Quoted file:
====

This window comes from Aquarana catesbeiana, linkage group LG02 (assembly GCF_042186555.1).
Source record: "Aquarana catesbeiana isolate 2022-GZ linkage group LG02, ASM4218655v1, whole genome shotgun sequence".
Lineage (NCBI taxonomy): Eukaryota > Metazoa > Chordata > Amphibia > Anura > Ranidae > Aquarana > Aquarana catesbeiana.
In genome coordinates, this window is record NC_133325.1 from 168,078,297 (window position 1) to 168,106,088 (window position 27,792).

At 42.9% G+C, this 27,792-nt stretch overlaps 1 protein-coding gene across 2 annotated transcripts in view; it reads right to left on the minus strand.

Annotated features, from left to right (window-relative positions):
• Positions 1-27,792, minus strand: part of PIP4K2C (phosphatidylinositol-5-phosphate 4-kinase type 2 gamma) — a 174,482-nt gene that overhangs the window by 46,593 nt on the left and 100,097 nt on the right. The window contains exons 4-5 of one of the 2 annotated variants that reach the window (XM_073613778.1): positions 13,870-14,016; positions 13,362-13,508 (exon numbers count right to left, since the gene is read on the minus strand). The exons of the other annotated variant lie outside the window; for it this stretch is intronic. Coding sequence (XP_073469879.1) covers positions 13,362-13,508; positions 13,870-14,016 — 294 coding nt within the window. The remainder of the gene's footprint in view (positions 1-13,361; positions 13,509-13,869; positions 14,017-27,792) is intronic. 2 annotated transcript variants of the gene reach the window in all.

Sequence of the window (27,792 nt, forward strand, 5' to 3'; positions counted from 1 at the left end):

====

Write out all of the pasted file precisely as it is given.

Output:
This window comes from Aquarana catesbeiana, linkage group LG02 (assembly GCF_042186555.1).
Source record: "Aquarana catesbeiana isolate 2022-GZ linkage group LG02, ASM4218655v1, whole genome shotgun sequence".
Lineage (NCBI taxonomy): Eukaryota > Metazoa > Chordata > Amphibia > Anura > Ranidae > Aquarana > Aquarana catesbeiana.
In genome coordinates, this window is record NC_133325.1 from 168,078,297 (window position 1) to 168,106,088 (window position 27,792).

At 42.9% G+C, this 27,792-nt stretch overlaps 1 protein-coding gene across 2 annotated transcripts in view; it reads right to left on the minus strand.

Annotated features, from left to right (window-relative positions):
• Positions 1-27,792, minus strand: part of PIP4K2C (phosphatidylinositol-5-phosphate 4-kinase type 2 gamma) — a 174,482-nt gene that overhangs the window by 46,593 nt on the left and 100,097 nt on the right. The window contains exons 4-5 of one of the 2 annotated variants that reach the window (XM_073613778.1): positions 13,870-14,016; positions 13,362-13,508 (exon numbers count right to left, since the gene is read on the minus strand). The exons of the other annotated variant lie outside the window; for it this stretch is intronic. Coding sequence (XP_073469879.1) covers positions 13,362-13,508; positions 13,870-14,016 — 294 coding nt within the window. The remainder of the gene's footprint in view (positions 1-13,361; positions 13,509-13,869; positions 14,017-27,792) is intronic. 2 annotated transcript variants of the gene reach the window in all.

Sequence of the window (27,792 nt, forward strand, 5' to 3'; positions counted from 1 at the left end):